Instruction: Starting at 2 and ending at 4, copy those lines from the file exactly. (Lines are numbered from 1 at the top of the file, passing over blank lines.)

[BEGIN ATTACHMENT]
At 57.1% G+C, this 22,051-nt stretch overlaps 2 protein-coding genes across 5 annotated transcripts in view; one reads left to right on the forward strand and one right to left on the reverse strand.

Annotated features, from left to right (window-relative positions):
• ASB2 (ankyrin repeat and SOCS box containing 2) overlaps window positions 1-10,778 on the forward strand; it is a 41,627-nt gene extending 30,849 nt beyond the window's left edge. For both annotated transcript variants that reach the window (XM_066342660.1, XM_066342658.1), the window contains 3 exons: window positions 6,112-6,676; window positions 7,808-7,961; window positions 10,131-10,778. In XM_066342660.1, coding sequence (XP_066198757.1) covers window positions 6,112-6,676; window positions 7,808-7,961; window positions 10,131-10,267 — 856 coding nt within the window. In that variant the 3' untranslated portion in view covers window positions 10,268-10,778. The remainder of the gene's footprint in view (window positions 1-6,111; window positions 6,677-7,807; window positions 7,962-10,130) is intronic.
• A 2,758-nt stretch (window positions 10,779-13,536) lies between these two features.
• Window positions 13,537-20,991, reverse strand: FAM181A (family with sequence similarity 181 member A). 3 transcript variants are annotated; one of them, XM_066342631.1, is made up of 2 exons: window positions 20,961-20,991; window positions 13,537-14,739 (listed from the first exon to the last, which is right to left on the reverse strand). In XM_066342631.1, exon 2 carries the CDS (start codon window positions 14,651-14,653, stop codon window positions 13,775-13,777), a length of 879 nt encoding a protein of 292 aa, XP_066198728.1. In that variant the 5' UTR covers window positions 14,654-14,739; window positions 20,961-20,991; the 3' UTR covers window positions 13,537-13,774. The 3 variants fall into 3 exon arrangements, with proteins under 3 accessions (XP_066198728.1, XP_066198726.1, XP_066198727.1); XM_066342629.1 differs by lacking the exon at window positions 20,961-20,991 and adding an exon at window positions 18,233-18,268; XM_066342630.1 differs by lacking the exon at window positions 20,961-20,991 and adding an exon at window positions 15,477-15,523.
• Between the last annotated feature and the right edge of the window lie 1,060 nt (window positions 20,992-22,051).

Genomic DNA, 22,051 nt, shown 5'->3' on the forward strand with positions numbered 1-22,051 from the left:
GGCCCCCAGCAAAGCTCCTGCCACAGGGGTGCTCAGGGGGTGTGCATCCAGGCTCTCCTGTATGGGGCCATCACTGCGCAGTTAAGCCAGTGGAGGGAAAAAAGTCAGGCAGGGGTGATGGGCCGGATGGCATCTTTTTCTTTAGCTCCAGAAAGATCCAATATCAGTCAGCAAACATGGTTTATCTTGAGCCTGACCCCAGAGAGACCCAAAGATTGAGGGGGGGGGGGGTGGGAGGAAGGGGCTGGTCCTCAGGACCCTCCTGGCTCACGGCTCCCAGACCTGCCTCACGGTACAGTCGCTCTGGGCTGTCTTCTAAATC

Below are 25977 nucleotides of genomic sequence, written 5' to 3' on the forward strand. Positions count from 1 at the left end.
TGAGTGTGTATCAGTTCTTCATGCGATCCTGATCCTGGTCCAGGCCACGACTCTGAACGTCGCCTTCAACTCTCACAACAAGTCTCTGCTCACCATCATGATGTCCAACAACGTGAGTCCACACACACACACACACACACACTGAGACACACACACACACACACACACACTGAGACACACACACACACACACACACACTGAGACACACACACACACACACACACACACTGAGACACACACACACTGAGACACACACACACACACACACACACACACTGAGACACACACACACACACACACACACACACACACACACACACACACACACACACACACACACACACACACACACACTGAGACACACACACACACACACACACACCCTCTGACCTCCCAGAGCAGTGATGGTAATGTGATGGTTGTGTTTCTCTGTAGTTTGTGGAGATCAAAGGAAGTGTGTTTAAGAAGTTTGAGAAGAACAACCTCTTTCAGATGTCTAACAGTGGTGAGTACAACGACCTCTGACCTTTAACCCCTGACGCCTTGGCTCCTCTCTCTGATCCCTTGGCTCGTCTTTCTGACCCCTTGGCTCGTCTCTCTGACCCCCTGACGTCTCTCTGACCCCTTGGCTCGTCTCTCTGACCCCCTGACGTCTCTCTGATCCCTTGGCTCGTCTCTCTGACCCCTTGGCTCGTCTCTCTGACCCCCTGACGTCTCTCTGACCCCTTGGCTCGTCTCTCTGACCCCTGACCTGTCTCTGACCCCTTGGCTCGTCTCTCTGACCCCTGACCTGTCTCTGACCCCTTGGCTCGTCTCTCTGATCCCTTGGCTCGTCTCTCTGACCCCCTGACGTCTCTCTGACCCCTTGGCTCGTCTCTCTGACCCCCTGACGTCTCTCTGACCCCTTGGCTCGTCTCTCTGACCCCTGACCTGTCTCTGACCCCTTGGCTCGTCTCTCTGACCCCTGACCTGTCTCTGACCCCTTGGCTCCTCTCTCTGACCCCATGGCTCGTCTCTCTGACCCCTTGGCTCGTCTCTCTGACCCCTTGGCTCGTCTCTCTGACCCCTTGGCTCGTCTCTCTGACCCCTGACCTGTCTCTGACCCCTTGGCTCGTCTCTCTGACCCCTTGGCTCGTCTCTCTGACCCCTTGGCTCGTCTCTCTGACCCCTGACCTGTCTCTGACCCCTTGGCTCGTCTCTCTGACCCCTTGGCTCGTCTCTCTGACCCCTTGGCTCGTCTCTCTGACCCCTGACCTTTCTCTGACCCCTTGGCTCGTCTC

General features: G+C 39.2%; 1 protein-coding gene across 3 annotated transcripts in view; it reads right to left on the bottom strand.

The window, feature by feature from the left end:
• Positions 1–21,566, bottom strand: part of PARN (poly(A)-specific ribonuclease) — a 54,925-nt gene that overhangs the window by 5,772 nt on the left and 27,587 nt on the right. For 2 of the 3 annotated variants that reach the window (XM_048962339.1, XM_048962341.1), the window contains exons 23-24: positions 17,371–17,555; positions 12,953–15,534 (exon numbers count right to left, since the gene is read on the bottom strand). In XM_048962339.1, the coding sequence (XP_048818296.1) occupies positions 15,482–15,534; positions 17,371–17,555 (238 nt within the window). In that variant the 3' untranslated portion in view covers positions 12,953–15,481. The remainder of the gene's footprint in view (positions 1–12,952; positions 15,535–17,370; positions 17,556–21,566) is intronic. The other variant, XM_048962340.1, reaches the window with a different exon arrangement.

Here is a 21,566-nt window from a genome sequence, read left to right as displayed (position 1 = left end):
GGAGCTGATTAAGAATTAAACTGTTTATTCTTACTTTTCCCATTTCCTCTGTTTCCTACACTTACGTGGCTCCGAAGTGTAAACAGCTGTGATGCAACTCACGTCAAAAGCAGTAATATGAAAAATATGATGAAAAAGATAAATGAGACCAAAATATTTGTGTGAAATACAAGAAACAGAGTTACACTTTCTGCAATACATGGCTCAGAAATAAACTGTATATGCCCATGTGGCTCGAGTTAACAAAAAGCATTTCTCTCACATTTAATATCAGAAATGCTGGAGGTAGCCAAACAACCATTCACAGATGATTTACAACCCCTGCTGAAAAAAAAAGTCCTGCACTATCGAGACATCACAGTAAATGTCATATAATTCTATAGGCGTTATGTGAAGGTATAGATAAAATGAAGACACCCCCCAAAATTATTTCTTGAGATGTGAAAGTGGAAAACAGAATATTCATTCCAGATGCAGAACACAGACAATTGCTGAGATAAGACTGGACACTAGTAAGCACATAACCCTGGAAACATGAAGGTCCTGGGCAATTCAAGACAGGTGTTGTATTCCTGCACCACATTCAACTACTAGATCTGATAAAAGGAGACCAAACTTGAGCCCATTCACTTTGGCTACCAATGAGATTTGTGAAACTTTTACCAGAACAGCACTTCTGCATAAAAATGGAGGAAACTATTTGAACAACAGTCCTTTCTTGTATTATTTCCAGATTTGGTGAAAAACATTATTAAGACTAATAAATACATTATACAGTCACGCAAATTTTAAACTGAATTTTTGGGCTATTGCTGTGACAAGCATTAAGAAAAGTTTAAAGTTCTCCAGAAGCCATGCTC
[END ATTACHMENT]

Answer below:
Annotated features, from left to right (window-relative positions):
• ASB2 (ankyrin repeat and SOCS box containing 2) overlaps window positions 1-10,778 on the forward strand; it is a 41,627-nt gene extending 30,849 nt beyond the window's left edge. For both annotated transcript variants that reach the window (XM_066342660.1, XM_066342658.1), the window contains 3 exons: window positions 6,112-6,676; window positions 7,808-7,961; window positions 10,131-10,778. In XM_066342660.1, coding sequence (XP_066198757.1) covers window positions 6,112-6,676; window positions 7,808-7,961; window positions 10,131-10,267 — 856 coding nt within the window. In that variant the 3' untranslated portion in view covers window positions 10,268-10,778. The remainder of the gene's footprint in view (window positions 1-6,111; window positions 6,677-7,807; window positions 7,962-10,130) is intronic.
• A 2,758-nt stretch (window positions 10,779-13,536) lies between these two features.